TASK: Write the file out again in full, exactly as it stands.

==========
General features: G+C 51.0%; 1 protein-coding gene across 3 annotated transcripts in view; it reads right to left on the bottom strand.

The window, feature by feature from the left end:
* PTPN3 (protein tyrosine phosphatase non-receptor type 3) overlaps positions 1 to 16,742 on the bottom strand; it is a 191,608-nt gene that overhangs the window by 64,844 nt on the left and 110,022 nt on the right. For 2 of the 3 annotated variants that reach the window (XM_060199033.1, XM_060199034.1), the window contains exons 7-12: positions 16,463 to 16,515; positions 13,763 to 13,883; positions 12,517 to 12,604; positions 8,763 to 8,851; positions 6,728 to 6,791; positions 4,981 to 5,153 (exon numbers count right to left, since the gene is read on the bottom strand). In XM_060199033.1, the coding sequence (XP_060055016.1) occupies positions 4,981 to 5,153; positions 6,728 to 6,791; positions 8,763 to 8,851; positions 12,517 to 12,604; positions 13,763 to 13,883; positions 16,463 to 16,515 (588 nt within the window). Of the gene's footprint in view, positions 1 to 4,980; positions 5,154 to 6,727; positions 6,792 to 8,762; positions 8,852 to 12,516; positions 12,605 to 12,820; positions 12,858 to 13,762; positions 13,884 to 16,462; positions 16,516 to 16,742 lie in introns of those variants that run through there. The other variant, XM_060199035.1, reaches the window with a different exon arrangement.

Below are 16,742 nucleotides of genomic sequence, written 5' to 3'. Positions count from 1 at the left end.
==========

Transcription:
General features: G+C 51.0%; 1 protein-coding gene across 3 annotated transcripts in view; it reads right to left on the bottom strand.

The window, feature by feature from the left end:
* PTPN3 (protein tyrosine phosphatase non-receptor type 3) overlaps positions 1 to 16,742 on the bottom strand; it is a 191,608-nt gene that overhangs the window by 64,844 nt on the left and 110,022 nt on the right. For 2 of the 3 annotated variants that reach the window (XM_060199033.1, XM_060199034.1), the window contains exons 7-12: positions 16,463 to 16,515; positions 13,763 to 13,883; positions 12,517 to 12,604; positions 8,763 to 8,851; positions 6,728 to 6,791; positions 4,981 to 5,153 (exon numbers count right to left, since the gene is read on the bottom strand). In XM_060199033.1, the coding sequence (XP_060055016.1) occupies positions 4,981 to 5,153; positions 6,728 to 6,791; positions 8,763 to 8,851; positions 12,517 to 12,604; positions 13,763 to 13,883; positions 16,463 to 16,515 (588 nt within the window). Of the gene's footprint in view, positions 1 to 4,980; positions 5,154 to 6,727; positions 6,792 to 8,762; positions 8,852 to 12,516; positions 12,605 to 12,820; positions 12,858 to 13,762; positions 13,884 to 16,462; positions 16,516 to 16,742 lie in introns of those variants that run through there. The other variant, XM_060199035.1, reaches the window with a different exon arrangement.

Below are 16,742 nucleotides of genomic sequence, written 5' to 3'. Positions count from 1 at the left end.